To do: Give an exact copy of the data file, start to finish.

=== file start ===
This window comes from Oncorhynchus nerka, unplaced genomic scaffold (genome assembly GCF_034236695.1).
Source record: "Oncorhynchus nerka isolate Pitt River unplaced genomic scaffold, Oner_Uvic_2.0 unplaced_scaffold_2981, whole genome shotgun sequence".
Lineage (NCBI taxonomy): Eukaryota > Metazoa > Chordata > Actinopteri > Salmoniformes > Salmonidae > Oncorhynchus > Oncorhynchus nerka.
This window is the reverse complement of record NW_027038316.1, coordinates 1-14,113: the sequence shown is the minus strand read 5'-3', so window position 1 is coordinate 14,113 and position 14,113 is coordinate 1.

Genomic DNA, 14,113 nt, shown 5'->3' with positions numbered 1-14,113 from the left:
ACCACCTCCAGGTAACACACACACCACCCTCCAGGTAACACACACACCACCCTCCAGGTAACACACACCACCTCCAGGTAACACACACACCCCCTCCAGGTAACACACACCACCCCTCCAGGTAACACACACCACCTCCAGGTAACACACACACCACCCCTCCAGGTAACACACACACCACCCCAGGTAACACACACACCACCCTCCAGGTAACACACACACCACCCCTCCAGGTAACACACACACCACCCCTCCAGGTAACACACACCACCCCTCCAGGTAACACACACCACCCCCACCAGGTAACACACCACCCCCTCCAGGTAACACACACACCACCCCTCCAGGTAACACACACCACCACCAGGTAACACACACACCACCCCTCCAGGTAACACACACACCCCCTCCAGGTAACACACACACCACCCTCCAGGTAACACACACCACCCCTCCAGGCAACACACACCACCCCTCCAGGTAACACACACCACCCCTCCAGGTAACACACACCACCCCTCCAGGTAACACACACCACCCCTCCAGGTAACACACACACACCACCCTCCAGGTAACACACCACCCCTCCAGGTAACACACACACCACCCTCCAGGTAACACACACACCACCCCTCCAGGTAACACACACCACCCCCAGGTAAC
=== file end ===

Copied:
This window comes from Oncorhynchus nerka, unplaced genomic scaffold (genome assembly GCF_034236695.1).
Source record: "Oncorhynchus nerka isolate Pitt River unplaced genomic scaffold, Oner_Uvic_2.0 unplaced_scaffold_2981, whole genome shotgun sequence".
Lineage (NCBI taxonomy): Eukaryota > Metazoa > Chordata > Actinopteri > Salmoniformes > Salmonidae > Oncorhynchus > Oncorhynchus nerka.
This window is the reverse complement of record NW_027038316.1, coordinates 1-14,113: the sequence shown is the minus strand read 5'-3', so window position 1 is coordinate 14,113 and position 14,113 is coordinate 1.

Genomic DNA, 14,113 nt, shown 5'->3' with positions numbered 1-14,113 from the left:
ACCACCTCCAGGTAACACACACACCACCCTCCAGGTAACACACACACCACCCTCCAGGTAACACACACCACCTCCAGGTAACACACACACCCCCTCCAGGTAACACACACCACCCCTCCAGGTAACACACACCACCTCCAGGTAACACACACACCACCCCTCCAGGTAACACACACACCACCCCAGGTAACACACACACCACCCTCCAGGTAACACACACACCACCCCTCCAGGTAACACACACACCACCCCTCCAGGTAACACACACCACCCCTCCAGGTAACACACACCACCCCCACCAGGTAACACACCACCCCCTCCAGGTAACACACACACCACCCCTCCAGGTAACACACACCACCACCAGGTAACACACACACCACCCCTCCAGGTAACACACACACCCCCTCCAGGTAACACACACACCACCCTCCAGGTAACACACACCACCCCTCCAGGCAACACACACCACCCCTCCAGGTAACACACACCACCCCTCCAGGTAACACACACCACCCCTCCAGGTAACACACACCACCCCTCCAGGTAACACACACACACCACCCTCCAGGTAACACACCACCCCTCCAGGTAACACACACACCACCCTCCAGGTAACACACACACCACCCCTCCAGGTAACACACACCACCCCCAGGTAAC